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Camden school’s new science lab is monument to English Channel swim schoolgirls

PUBLISHED: 08:00 28 September 2014

Channel swimmers from left, Ella de Peretti, Madeleine Jenkins, Felicity Challinor, Millie Elson, Minnie Fawcett-Tang, Lily Ouldcott, with guest of honour Dame Athene Donald, professor of experimental physics at the University of Cambridge. Picture: Polly Hancock

Channel swimmers from left, Ella de Peretti, Madeleine Jenkins, Felicity Challinor, Millie Elson, Minnie Fawcett-Tang, Lily Ouldcott, with guest of honour Dame Athene Donald, professor of experimental physics at the University of Cambridge. Picture: Polly Hancock

Archant

Intrepid schoolgirls who swam the English Channel to raise money for a Camden school have cut the ribbon on a new science laboratory funded by their daring feat.

Six 13 and 14-year-olds in Year 8 braved metre-high waves and freezing cold waters to complete the 21-mile challenge as a relay team in September 2013 to raise money for new facilities at Camden School for Girls in Camden Town.

A year on, the team came together again to unveil The Channel Swim Laboratory to proud parents, teachers and pupils on Thursday (September 25).

One of the swimmers, Madeleine Jenkins, 14, said: “The lab is an embodiment of all the hard work we put in.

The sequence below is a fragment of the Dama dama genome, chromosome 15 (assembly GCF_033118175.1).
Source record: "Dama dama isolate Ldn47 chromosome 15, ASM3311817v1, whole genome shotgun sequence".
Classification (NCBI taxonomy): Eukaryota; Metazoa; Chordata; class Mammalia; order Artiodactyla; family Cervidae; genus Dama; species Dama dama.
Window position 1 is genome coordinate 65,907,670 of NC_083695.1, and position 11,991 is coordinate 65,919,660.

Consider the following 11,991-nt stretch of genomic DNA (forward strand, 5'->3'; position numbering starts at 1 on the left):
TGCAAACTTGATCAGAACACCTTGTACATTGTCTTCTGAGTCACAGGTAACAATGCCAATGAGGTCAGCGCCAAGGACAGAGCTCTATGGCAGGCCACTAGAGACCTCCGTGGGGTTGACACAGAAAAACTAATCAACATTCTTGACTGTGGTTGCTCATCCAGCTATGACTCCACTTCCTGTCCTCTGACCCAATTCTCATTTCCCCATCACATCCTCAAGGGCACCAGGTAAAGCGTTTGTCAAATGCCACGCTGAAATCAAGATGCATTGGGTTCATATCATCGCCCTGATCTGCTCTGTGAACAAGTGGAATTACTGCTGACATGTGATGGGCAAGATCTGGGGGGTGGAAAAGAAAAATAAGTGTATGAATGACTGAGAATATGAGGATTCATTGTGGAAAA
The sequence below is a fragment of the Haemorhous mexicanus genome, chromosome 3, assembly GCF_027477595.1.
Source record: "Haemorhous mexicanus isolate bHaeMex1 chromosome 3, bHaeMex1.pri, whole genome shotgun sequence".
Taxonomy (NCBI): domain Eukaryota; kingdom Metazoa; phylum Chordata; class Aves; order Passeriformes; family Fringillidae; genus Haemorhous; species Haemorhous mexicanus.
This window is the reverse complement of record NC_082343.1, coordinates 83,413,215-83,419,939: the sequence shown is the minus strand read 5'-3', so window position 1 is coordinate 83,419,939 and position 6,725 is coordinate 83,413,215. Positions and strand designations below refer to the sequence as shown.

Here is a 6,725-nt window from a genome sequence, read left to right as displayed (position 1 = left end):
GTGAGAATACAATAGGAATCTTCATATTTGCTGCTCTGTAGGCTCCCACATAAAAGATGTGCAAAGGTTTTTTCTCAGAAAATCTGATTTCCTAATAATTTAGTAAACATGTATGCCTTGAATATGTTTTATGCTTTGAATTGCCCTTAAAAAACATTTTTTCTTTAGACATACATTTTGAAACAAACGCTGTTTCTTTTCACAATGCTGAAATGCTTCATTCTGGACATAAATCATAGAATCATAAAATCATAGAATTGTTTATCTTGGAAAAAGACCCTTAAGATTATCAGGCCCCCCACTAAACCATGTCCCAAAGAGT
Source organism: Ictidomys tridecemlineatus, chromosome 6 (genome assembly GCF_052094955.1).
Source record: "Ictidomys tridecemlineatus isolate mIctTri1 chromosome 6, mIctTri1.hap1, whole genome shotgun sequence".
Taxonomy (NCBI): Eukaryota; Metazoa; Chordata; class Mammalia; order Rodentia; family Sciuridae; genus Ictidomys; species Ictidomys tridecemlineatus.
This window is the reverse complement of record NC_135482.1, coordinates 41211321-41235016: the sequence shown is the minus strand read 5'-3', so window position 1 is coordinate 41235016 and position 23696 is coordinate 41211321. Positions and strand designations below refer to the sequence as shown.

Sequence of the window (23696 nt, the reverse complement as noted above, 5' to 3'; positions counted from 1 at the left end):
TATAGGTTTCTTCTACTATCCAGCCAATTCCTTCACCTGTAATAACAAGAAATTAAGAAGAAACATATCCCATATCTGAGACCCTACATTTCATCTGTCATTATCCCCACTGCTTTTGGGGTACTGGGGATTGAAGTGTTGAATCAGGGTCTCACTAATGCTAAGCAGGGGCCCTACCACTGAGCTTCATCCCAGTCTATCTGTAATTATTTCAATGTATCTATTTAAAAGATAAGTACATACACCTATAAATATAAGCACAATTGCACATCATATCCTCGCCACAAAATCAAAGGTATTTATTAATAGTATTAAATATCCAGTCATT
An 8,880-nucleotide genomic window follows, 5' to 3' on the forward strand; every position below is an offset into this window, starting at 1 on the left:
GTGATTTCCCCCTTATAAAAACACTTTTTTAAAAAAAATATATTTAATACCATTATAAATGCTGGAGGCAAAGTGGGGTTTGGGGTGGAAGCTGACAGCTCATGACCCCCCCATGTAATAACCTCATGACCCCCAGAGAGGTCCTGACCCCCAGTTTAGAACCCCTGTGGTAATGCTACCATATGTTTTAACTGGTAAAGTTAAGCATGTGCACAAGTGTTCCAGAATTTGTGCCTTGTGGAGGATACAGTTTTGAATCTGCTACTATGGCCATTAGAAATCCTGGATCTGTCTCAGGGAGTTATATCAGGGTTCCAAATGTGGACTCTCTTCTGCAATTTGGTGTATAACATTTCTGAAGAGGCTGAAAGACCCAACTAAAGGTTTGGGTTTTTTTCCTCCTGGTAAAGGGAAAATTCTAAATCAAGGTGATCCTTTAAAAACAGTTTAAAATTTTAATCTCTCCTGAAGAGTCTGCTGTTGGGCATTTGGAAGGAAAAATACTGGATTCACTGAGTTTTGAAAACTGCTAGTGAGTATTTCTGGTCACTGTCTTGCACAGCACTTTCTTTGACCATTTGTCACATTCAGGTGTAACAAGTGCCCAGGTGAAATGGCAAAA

“It’s great to be able to see our efforts have done something good for the school.”

The teenagers, known as 6GirlsNoBuoys, became the youngest all-girl relay team to cross the Channel after they made the journey in 13 hours and six minutes by rotating on hourly shifts.

The extraordinary feat raised £25,000 for the new laboratory at the Sandall Road school, where four of the swimmers are pupils now in Year 10 - Lily Ouldcott, Ella de Peretti, Millie Elson and Minnie Fawcett-Tang.

Their friends Madeleine and Felicity Challinor, who do not attend the school, also joined them on the challenge.

Extra funds raised by the Camden School Community Association and charity The Armourers and Brasiers’ Gauntlet Trust ensured the old 1960s laboratory could be transformed into a modern workspace in just 12 months.

Dame Athene Donald, professor of experimental physics at the University of Cambridge, paid a visit to her old school to officially open the new classroom.

She said: “When I was in Year 8, I couldn’t swim a length, so I think it shows great courage and determination.”

The evening was rounded off with a demonstration of particle acceleration by A-level physics students, which would have been nearly impossible to conduct before the renovations.

The school has recently received a large grant from Camden Council to overhaul its other laboratories.

Headteacher Elizabeth Kitcatt said: “What I think the refurbishment will do is inspire the students.

“It symbolises determination, resilience, and a capacity to persevere and not give up in the face of adversity. There is lots and lots to celebrate.”


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